Contextually Grounded Collaborative Discourse for Mediating Shared Basis in Situated Human Robot Dialogue
Michigan State University (Joyce Chai)
This project focuses on human-robot dialogue, bridging the chasm of understanding between human partners and robots that have completely mismatched capabilities in perceiving and reasoning about the environment. This project centers on developing techniques that will support mediating the shared perceptual basis for effective conversation and task completion. With an ability to use what is known to shed light on what is not yet known (that is, using the power of inference-in situations that give clues to meaning), this research could benefit many applications in manufacturing, public safety and healthcare.
Cooperative Underwater Robotic Networks for Discovery & Rescue
University of Connecticut (Chengyu Cao)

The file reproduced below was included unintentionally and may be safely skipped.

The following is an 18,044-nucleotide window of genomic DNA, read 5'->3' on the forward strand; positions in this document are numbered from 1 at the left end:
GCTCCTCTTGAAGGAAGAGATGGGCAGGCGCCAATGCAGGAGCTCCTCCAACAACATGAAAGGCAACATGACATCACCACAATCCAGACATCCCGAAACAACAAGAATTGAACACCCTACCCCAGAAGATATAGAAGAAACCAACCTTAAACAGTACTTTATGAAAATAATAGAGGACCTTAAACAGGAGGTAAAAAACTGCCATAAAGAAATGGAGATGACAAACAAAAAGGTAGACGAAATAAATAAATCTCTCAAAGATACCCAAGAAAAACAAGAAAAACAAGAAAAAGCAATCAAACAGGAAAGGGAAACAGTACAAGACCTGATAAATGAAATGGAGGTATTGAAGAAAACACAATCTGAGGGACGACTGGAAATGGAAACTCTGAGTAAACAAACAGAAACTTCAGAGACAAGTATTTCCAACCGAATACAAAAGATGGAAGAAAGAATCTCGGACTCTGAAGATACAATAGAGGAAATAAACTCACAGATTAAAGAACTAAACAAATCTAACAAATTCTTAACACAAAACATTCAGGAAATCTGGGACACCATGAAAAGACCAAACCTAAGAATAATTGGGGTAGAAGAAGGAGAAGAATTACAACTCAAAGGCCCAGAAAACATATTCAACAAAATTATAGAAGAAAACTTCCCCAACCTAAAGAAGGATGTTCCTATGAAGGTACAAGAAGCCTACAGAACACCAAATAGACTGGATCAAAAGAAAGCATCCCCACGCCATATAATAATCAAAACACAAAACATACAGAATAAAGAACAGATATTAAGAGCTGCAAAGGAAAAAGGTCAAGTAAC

This project aims to develop a cooperative underwater robotic network for exploration, discovery and rescue currently undermined by murky underwater conditions in which traditional acoustic, radio communication networks do not work. So called autonomous underwater vehicles offer inherent advantages over manned vehicles in cost and efficiency, specifically they eliminate the need for life support systems and the potential risk of human life while enabling assessment and damage mitigation after an incident under the water's surface, such as an oil spill.
Core Technologies for MRI-powered Robots
Children's Hospital Corporation (Pierre Dupont)
This project aims to produce robots that can not only tolerate an Magnetic Resonance Imaging (MRI) environment, but can use its attributes to do useful things. These include crawling inside body cavities to perform interventions or becoming robotic prosthetic implants. At the millimeter and sub-millimeter scale, groups of MRI-powered robots could swim inside fluid-filled regions of the body to perform targeted therapies, such as drug and cell delivery, or assemble as a sensor network. MRI system environments are typically challenging for robots. With the use of two testbeds at different scales, the project seeks to create a transformative robotic technology that uses MRI systems to power, command and control robots under the guidance and control of a clinician.